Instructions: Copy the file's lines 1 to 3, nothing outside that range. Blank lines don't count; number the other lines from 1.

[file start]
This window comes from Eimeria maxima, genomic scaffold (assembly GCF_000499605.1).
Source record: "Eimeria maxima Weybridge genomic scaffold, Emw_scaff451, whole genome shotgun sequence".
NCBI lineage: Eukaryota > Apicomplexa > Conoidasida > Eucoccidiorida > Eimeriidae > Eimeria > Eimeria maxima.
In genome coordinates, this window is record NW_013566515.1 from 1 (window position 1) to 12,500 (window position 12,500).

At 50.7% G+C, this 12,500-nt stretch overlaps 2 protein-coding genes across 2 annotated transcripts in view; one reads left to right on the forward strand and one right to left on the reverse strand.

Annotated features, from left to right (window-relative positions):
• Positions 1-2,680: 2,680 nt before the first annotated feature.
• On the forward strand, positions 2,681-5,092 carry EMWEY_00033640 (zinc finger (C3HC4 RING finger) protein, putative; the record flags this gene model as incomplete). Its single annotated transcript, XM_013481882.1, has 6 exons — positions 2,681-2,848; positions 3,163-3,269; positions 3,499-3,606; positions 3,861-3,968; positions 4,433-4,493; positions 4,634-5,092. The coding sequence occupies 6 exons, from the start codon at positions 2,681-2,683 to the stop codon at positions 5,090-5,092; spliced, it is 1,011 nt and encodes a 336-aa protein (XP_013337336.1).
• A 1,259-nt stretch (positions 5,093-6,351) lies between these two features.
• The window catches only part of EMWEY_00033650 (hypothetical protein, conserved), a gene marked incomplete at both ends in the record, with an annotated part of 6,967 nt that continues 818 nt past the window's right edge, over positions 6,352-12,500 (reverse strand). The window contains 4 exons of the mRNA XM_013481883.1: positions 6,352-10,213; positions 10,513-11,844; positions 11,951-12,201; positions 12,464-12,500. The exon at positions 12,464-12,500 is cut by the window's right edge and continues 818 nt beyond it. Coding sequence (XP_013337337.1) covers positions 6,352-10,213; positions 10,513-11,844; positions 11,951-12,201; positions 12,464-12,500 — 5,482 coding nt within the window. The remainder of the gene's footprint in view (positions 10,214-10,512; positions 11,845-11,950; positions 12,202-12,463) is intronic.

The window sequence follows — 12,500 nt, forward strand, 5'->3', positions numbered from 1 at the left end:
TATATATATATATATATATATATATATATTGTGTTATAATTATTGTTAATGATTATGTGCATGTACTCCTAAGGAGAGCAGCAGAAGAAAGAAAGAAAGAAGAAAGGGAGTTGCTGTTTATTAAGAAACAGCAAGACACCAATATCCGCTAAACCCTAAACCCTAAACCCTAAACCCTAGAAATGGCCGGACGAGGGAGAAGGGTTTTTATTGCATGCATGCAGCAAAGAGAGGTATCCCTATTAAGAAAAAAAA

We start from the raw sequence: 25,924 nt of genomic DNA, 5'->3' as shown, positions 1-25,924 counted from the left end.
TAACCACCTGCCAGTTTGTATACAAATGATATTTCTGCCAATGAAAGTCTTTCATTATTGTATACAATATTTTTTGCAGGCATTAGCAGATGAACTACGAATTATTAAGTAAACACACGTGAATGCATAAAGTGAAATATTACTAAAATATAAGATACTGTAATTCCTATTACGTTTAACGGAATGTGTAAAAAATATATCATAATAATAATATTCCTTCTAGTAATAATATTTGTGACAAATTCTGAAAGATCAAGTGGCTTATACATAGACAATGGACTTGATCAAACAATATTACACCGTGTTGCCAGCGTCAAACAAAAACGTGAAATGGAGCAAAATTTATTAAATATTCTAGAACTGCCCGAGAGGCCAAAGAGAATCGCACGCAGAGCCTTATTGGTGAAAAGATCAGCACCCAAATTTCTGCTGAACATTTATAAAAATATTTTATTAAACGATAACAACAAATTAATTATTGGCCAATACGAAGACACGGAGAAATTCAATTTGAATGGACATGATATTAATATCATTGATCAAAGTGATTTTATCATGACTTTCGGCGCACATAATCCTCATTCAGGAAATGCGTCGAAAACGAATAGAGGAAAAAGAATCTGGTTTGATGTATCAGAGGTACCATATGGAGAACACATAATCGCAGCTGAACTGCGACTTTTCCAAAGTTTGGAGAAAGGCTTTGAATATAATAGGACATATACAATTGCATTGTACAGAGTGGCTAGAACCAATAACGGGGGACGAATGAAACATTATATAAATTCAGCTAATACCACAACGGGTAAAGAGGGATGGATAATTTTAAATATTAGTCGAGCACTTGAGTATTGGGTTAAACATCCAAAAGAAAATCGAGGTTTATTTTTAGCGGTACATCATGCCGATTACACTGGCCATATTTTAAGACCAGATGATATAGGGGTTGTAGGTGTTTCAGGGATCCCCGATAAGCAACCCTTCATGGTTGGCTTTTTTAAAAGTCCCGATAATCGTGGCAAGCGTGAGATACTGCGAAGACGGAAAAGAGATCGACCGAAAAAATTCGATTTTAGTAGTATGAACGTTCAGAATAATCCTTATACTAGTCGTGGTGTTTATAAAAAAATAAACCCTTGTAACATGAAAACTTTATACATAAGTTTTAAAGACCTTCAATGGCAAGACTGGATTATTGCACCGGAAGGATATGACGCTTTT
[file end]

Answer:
This window comes from Eimeria maxima, genomic scaffold (assembly GCF_000499605.1).
Source record: "Eimeria maxima Weybridge genomic scaffold, Emw_scaff451, whole genome shotgun sequence".
NCBI lineage: Eukaryota > Apicomplexa > Conoidasida > Eucoccidiorida > Eimeriidae > Eimeria > Eimeria maxima.